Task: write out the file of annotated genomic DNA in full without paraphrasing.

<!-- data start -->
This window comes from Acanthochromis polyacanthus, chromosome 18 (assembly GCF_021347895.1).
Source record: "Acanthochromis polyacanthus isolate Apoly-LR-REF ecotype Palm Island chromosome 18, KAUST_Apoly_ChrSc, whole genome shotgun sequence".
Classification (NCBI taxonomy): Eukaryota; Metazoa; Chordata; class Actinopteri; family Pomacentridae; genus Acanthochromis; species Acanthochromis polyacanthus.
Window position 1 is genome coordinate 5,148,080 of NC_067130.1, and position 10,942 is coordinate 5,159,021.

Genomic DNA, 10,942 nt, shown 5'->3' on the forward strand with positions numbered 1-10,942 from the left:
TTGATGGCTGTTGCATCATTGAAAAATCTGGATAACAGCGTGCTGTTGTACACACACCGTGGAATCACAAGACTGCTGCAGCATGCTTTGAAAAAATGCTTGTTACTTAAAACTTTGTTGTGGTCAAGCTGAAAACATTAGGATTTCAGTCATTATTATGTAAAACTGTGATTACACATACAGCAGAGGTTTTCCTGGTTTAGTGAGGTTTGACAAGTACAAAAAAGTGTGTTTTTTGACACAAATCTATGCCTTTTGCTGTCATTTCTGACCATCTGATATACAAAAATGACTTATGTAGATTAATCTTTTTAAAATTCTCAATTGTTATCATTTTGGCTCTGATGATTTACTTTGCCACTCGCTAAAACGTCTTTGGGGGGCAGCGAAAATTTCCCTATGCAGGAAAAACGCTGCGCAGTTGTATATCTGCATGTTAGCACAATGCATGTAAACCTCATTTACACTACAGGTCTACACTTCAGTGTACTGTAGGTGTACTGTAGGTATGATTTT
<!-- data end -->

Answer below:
This window comes from Acanthochromis polyacanthus, chromosome 18 (assembly GCF_021347895.1).
Source record: "Acanthochromis polyacanthus isolate Apoly-LR-REF ecotype Palm Island chromosome 18, KAUST_Apoly_ChrSc, whole genome shotgun sequence".
Classification (NCBI taxonomy): Eukaryota; Metazoa; Chordata; class Actinopteri; family Pomacentridae; genus Acanthochromis; species Acanthochromis polyacanthus.
Window position 1 is genome coordinate 5,148,080 of NC_067130.1, and position 10,942 is coordinate 5,159,021.

Genomic DNA, 10,942 nt, shown 5'->3' on the forward strand with positions numbered 1-10,942 from the left:
TTGATGGCTGTTGCATCATTGAAAAATCTGGATAACAGCGTGCTGTTGTACACACACCGTGGAATCACAAGACTGCTGCAGCATGCTTTGAAAAAATGCTTGTTACTTAAAACTTTGTTGTGGTCAAGCTGAAAACATTAGGATTTCAGTCATTATTATGTAAAACTGTGATTACACATACAGCAGAGGTTTTCCTGGTTTAGTGAGGTTTGACAAGTACAAAAAAGTGTGTTTTTTGACACAAATCTATGCCTTTTGCTGTCATTTCTGACCATCTGATATACAAAAATGACTTATGTAGATTAATCTTTTTAAAATTCTCAATTGTTATCATTTTGGCTCTGATGATTTACTTTGCCACTCGCTAAAACGTCTTTGGGGGGCAGCGAAAATTTCCCTATGCAGGAAAAACGCTGCGCAGTTGTATATCTGCATGTTAGCACAATGCATGTAAACCTCATTTACACTACAGGTCTACACTTCAGTGTACTGTAGGTGTACTGTAGGTATGATTTT